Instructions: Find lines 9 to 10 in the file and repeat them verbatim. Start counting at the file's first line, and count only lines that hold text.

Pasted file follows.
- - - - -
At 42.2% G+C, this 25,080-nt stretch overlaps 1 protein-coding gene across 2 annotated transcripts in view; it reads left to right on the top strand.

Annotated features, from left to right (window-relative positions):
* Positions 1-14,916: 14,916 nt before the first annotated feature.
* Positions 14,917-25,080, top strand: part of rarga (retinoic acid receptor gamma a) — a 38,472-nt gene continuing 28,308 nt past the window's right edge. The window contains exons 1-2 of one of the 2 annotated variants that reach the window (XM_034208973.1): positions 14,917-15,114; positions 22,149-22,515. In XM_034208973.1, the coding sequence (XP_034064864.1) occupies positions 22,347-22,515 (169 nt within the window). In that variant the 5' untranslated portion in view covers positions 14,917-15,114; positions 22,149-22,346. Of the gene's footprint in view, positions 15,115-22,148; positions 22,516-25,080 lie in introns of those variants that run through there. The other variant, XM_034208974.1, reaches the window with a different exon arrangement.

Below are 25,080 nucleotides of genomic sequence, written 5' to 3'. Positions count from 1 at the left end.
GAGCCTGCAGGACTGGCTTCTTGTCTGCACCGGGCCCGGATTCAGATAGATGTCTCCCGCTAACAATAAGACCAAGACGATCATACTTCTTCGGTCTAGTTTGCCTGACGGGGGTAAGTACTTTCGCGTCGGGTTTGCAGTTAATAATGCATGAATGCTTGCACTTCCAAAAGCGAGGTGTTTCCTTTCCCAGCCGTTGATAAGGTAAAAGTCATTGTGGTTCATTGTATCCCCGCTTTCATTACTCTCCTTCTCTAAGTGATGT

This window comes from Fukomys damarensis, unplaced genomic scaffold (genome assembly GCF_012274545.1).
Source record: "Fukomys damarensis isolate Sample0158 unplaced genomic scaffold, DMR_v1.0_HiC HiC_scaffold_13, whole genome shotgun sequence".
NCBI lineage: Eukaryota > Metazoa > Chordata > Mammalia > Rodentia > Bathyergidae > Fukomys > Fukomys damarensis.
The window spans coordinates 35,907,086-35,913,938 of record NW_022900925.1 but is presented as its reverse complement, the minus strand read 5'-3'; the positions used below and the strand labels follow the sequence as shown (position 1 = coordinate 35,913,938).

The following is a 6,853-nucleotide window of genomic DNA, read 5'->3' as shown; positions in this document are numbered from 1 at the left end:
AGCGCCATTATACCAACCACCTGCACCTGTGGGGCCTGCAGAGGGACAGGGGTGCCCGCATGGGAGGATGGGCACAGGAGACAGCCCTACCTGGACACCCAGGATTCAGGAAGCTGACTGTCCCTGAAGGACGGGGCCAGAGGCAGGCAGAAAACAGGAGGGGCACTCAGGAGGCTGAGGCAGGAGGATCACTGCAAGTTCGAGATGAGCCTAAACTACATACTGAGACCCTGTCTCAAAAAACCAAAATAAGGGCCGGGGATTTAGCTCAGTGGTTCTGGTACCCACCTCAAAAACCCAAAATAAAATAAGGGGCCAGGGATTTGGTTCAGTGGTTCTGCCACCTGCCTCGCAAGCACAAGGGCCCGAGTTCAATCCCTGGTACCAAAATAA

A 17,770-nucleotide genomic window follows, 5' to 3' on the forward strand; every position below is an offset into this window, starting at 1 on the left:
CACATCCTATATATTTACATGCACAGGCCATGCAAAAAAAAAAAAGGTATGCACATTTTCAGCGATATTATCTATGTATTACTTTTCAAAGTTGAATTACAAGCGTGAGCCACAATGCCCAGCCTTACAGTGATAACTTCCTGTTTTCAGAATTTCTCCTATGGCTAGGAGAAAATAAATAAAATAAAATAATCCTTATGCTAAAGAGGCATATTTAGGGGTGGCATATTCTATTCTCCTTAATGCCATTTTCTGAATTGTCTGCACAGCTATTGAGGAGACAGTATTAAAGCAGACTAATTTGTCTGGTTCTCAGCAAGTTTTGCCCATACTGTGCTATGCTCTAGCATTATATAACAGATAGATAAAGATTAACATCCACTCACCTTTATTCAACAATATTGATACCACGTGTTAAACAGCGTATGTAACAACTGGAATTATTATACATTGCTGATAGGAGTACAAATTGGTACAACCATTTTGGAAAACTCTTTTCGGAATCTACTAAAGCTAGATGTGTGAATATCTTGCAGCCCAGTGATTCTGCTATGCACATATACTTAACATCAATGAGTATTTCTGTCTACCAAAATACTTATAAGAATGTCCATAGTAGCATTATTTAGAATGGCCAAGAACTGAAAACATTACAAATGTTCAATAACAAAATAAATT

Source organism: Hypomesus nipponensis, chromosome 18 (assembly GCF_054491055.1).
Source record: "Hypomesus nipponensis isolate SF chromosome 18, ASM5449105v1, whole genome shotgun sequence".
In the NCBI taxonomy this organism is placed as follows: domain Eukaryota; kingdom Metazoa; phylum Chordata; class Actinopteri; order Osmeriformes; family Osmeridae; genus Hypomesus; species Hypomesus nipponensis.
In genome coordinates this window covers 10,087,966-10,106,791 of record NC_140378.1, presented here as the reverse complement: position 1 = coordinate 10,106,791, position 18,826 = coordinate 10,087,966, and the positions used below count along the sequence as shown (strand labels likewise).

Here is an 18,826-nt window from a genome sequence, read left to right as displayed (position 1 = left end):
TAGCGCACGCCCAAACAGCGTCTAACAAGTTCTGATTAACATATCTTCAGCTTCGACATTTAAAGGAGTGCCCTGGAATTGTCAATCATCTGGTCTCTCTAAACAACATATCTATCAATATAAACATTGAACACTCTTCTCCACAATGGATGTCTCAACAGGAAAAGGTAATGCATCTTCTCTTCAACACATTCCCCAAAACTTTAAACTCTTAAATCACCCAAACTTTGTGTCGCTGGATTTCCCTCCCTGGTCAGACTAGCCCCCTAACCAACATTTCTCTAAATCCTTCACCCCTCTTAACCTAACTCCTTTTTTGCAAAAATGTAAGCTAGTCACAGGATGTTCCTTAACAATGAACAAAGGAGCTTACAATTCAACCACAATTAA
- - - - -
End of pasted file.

NCBI lineage: Eukaryota > Metazoa > Chordata > Mammalia > Rodentia > Bathyergidae > Fukomys > Fukomys damarensis.
The window spans coordinates 35,907,086-35,913,938 of record NW_022900925.1 but is presented as its reverse complement, the minus strand read 5'-3'; the positions used below and the strand labels follow the sequence as shown (position 1 = coordinate 35,913,938).